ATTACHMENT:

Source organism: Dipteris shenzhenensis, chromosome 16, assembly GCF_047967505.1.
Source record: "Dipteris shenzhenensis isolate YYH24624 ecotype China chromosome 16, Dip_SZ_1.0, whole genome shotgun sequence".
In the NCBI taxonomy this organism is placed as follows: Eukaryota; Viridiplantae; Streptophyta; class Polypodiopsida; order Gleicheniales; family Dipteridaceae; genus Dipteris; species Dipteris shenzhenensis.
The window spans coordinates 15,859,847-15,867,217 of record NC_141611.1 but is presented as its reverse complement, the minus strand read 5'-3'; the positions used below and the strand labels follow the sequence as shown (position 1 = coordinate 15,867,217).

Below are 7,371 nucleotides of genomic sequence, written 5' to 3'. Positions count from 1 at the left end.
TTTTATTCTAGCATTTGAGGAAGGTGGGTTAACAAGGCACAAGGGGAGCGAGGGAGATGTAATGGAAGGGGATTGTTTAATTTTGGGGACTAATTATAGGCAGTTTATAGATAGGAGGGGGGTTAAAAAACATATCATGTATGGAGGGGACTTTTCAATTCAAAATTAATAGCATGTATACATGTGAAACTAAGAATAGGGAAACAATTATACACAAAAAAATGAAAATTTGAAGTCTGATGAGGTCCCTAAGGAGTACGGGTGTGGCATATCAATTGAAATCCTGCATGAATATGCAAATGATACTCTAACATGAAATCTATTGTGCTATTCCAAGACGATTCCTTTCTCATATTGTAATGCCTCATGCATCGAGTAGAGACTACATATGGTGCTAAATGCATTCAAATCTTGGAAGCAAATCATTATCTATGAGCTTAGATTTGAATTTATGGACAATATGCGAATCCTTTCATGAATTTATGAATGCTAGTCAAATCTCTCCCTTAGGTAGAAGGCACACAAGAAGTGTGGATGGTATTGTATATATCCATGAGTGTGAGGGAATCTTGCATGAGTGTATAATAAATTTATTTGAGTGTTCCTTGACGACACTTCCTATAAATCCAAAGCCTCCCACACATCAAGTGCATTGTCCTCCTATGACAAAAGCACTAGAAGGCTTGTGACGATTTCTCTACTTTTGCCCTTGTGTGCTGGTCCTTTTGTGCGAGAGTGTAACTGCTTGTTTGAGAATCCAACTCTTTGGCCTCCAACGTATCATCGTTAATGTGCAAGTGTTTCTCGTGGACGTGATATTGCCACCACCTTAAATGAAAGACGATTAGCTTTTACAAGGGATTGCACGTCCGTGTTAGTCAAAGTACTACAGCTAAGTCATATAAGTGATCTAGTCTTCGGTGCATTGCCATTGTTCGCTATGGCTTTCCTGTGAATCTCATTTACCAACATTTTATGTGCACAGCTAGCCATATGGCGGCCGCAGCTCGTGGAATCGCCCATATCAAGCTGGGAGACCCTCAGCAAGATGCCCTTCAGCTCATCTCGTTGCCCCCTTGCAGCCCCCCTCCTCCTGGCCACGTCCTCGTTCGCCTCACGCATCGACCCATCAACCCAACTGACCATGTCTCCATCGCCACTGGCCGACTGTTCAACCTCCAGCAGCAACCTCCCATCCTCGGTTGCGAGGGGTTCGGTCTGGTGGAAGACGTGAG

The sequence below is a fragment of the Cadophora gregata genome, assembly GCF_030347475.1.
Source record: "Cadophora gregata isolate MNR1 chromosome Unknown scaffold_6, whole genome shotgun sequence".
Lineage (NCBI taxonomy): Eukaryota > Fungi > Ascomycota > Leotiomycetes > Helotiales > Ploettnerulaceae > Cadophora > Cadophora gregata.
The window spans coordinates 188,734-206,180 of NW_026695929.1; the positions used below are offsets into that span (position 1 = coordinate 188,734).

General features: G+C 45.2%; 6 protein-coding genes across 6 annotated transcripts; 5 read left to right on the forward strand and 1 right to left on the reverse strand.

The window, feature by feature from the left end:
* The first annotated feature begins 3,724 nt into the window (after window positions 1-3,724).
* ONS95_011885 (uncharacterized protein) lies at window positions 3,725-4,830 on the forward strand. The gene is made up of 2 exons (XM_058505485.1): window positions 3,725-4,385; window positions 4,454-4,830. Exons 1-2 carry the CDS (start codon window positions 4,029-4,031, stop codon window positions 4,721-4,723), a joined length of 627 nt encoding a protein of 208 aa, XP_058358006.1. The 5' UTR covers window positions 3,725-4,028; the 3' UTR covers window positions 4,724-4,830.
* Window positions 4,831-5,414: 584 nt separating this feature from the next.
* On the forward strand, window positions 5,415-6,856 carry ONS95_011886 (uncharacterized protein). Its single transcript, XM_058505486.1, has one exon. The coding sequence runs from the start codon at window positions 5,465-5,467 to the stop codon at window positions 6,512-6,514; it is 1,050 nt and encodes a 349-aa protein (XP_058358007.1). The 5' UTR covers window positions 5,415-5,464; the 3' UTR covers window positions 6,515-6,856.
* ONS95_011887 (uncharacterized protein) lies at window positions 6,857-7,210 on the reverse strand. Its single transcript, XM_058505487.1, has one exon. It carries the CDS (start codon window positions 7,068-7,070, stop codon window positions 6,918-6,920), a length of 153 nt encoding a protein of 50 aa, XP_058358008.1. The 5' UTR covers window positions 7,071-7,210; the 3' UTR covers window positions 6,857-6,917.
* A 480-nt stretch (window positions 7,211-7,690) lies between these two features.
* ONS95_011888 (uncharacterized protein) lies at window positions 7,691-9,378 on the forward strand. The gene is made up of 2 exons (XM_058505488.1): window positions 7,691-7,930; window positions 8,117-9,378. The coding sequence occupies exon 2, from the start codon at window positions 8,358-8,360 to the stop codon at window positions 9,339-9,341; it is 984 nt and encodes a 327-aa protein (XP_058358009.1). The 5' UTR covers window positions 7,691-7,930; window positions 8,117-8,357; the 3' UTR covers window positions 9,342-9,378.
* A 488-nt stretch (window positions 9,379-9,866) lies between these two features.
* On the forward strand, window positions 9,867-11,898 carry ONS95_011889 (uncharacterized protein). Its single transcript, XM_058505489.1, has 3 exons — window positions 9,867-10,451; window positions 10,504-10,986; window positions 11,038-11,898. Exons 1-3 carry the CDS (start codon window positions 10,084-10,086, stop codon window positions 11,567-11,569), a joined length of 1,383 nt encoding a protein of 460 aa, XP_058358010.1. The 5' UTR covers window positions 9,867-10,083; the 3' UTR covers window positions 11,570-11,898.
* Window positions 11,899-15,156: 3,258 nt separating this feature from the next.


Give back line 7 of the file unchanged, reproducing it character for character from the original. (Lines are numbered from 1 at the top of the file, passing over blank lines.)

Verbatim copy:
The sequence below is a fragment of the Cadophora gregata genome, assembly GCF_030347475.1.